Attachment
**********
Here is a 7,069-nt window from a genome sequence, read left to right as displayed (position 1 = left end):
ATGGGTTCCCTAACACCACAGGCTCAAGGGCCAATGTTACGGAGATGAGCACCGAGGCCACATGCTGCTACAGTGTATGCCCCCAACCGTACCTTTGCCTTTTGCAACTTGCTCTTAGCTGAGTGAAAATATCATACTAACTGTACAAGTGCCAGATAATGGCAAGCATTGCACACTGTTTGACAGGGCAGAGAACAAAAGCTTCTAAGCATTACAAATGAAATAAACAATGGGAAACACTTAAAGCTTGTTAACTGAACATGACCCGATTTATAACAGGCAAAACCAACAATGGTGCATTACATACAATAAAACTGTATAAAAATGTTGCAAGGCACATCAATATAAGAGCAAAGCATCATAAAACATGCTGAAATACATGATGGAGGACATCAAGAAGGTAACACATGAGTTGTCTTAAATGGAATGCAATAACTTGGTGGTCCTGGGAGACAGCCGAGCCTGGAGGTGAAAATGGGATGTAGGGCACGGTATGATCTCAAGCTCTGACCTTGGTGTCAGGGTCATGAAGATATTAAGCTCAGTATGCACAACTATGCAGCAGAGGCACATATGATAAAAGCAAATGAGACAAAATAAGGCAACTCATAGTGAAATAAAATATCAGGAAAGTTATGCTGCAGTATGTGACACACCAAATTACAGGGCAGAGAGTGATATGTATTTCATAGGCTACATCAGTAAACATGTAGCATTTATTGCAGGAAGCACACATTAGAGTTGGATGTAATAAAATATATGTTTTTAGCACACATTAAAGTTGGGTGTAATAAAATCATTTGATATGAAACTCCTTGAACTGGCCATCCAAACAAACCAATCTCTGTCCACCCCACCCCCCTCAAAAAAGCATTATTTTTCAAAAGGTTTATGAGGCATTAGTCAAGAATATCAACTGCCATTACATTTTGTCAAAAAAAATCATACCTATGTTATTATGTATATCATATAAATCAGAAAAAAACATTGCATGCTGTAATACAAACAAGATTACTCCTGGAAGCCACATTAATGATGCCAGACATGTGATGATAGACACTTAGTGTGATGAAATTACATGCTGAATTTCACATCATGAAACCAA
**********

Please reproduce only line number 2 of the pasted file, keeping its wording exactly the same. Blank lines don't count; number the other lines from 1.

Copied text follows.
ATGGGTTCCCTAACACCACAGGCTCAAGGGCCAATGTTACGGAGATGAGCACCGAGGCCACATGCTGCTACAGTGTATGCCCCCAACCGTACCTTTGCCTTTTGCAACTTGCTCTTAGCTGAGTGAAAATATCATACTAACTGTACAAGTGCCAGATAATGGCAAGCATTGCACACTGTTTGACAGGGCAGAGAACAAAAGCTTCTAAGCATTACAAATGAAATAAACAATGGGAAACACTTAAAGCTTGTTAACTGAACATGACCCGATTTATAACAGGCAAAACCAACAATGGTGCATTACATACAATAAAACTGTATAAAAATGTTGCAAGGCACATCAATATAAGAGCAAAGCATCATAAAACATGCTGAAATACATGATGGAGGACATCAAGAAGGTAACACATGAGTTGTCTTAAATGGAATGCAATAACTTGGTGGTCCTGGGAGACAGCCGAGCCTGGAGGTGAAAATGGGATGTAGGGCACGGTATGATCTCAAGCTCTGACCTTGGTGTCAGGGTCATGAAGATATTAAGCTCAGTATGCACAACTATGCAGCAGAGGCACATATGATAAAAGCAAATGAGACAAAATAAGGCAACTCATAGTGAAATAAAATATCAGGAAAGTTATGCTGCAGTATGTGACACACCAAATTACAGGGCAGAGAGTGATATGTATTTCATAGGCTACATCAGTAAACATGTAGCATTTATTGCAGGAAGCACACATTAGAGTTGGATGTAATAAAATATATGTTTTTAGCACACATTAAAGTTGGGTGTAATAAAATCATTTGATATGAAACTCCTTGAACTGGCCATCCAAACAAACCAATCTCTGTCCACCCCACCCCCCTCAAAAAAGCATTATTTTTCAAAAGGTTTATGAGGCATTAGTCAAGAATATCAACTGCCATTACATTTTGTCAAAAAAAATCATACCTATGTTATTATGTATATCATATAAATCAGAAAAAAACATTGCATGCTGTAATACAAACAAGATTACTCCTGGAAGCCACATTAATGATGCCAGACATGTGATGATAGACACTTAGTGTGATGAAATTACATGCTGAATTTCACATCATGAAACCAA